Family members of Bobby Stuart Allan, who died on the doorstep of a Rivett home in 2017 after a vicious attack, have told a Canberra court of the "lasting heartache and grief" his death caused.
Graeme Jarrett Vickerstaff, 47, Dean Phillip Welsh, 50, and Colin Maxwell Booth, 35, all previously pleaded guilty to manslaughter and faced a sentencing hearing on Monday.
The three men travelled to 48-year-old Mr Allan's Rivett home to purchase drugs, but when he opened the door Vickerstaff sprayed him in the face with a can of engine degreaser before beating him with a baseball bat.
The men robbed his home while a severely injured Mr Allan crawled up the street calling for help.
Mr Allan's father, Robert Campbell, told the court he was "shattered" by his son's death which he feared must have been "appallingly painful".
He said he was there to tell the three men how their "selfish and homicidal acts" to "indulge their addiction" had left the family with "lasting heartache and grief".
He despaired his granddaughter's wedding, Bobby Allan's daughter, would be burdened with sadness due to the killing.
"In a few short months I'll be walking Bobby's daughter down the aisle, something a father does, not a grandfather," Mr Campbell said.
"Every time I look at Bobby's children and grandchild, part of me aches."
In another victim impact statement, Mr Allan's former partner and mother to his children, Trish Campbell, spoke of the opportunities stolen from Mr Allan.
She said he never got the opportunity to overcome his demons with drug addiction and was robbed of the opportunity to watch his children grow.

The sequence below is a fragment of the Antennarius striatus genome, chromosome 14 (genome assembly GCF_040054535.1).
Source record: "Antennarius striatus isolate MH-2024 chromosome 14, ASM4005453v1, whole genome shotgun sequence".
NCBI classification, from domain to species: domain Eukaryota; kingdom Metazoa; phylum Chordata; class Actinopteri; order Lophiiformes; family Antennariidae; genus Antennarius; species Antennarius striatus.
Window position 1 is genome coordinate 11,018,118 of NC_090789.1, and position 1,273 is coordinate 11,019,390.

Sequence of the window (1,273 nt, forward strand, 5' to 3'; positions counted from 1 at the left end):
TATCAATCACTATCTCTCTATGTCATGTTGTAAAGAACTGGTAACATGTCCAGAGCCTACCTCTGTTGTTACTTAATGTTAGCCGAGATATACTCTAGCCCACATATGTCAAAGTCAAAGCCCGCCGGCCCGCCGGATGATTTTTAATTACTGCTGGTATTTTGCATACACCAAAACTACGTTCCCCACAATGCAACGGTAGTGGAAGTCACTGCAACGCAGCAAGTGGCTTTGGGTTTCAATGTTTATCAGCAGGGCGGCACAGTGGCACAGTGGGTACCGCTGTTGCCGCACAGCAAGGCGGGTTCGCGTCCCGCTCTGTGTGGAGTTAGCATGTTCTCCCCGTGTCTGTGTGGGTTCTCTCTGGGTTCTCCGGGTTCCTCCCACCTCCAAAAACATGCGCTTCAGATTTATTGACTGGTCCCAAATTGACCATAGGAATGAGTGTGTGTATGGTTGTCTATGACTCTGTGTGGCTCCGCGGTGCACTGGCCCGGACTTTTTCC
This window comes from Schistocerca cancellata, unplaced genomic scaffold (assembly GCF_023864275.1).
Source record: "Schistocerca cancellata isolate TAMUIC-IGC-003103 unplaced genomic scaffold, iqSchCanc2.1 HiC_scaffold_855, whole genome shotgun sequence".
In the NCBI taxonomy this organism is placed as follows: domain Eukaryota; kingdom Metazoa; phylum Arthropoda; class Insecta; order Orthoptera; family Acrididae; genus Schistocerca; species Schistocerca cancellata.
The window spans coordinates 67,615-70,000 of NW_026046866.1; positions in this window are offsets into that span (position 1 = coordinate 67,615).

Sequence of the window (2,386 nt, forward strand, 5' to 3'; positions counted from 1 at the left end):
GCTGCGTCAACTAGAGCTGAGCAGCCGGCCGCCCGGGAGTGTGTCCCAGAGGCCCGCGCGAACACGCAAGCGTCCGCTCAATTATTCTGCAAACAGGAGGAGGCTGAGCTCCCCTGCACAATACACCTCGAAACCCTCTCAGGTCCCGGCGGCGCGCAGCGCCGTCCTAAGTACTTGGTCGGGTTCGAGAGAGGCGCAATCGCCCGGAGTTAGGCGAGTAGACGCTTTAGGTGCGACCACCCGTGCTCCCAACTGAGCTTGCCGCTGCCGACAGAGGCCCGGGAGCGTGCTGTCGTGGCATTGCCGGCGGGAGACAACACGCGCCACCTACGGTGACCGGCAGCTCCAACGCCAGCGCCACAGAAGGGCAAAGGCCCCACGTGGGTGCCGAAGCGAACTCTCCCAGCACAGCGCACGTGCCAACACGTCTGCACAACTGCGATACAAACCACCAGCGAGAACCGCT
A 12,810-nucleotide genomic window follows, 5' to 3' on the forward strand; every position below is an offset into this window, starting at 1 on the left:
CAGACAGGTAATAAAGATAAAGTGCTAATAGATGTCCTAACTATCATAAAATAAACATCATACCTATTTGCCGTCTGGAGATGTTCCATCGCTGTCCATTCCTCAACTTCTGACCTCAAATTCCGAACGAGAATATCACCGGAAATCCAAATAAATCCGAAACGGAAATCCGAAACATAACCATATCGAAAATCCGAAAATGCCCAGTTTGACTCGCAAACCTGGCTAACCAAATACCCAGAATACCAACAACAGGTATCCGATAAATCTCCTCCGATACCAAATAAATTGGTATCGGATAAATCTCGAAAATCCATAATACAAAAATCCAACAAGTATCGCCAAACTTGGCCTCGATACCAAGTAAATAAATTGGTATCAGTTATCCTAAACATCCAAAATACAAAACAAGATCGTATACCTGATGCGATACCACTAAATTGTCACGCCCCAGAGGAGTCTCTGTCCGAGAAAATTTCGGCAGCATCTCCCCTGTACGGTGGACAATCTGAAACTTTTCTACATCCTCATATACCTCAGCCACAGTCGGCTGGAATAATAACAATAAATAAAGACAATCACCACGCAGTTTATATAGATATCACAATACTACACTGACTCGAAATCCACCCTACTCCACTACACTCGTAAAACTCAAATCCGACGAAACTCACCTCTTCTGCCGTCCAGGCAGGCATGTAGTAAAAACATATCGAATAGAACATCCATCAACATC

"[Drug addiction is] the poison that runs through the veins of our society," Ms Campbell said.
She hoped his killers would turn their lives around and "fill the world with love not hate".
Mr Allan's daughter, Tara Campbell, said losing her father was like losing a part of her soul and that she would forever be left with unanswered questions.
"A few months before he died I pushed him away because I thought that maybe he would change and give up on the dangerous life he was living for me," Ms Campbell said.
"I will never know if all that waiting was worth anything because you took away his choices. He's gone and I will never know if I could have saved him, if he would have chosen me."
Mr Allan's mother, Lauren Allan, spoke of her son's free spirit, sense of humour, his honesty and his loving, warm hugs.
She labelled Vickerstaff, Welsh and Booth "evil cowards" and said she felt nothing but "utter disgust" for them.
"Those three evil monsters gave Bobby a death sentence and us a life sentence without Bobby," Mrs Allan said.
"We don't get time off for good behaviour."
The court heard Mr Allan turned to drugs after the 1990 suicide death of his brother Danny for which his mother said he carried guilt his entire life.
"[Bobby and Danny] are together now, brothers in arms," Mrs Allan said.
Vickerstaff, Welsh and Booth's sentencing will continue later this week.
The maximum penalty for manslaughter is 20 years in prison.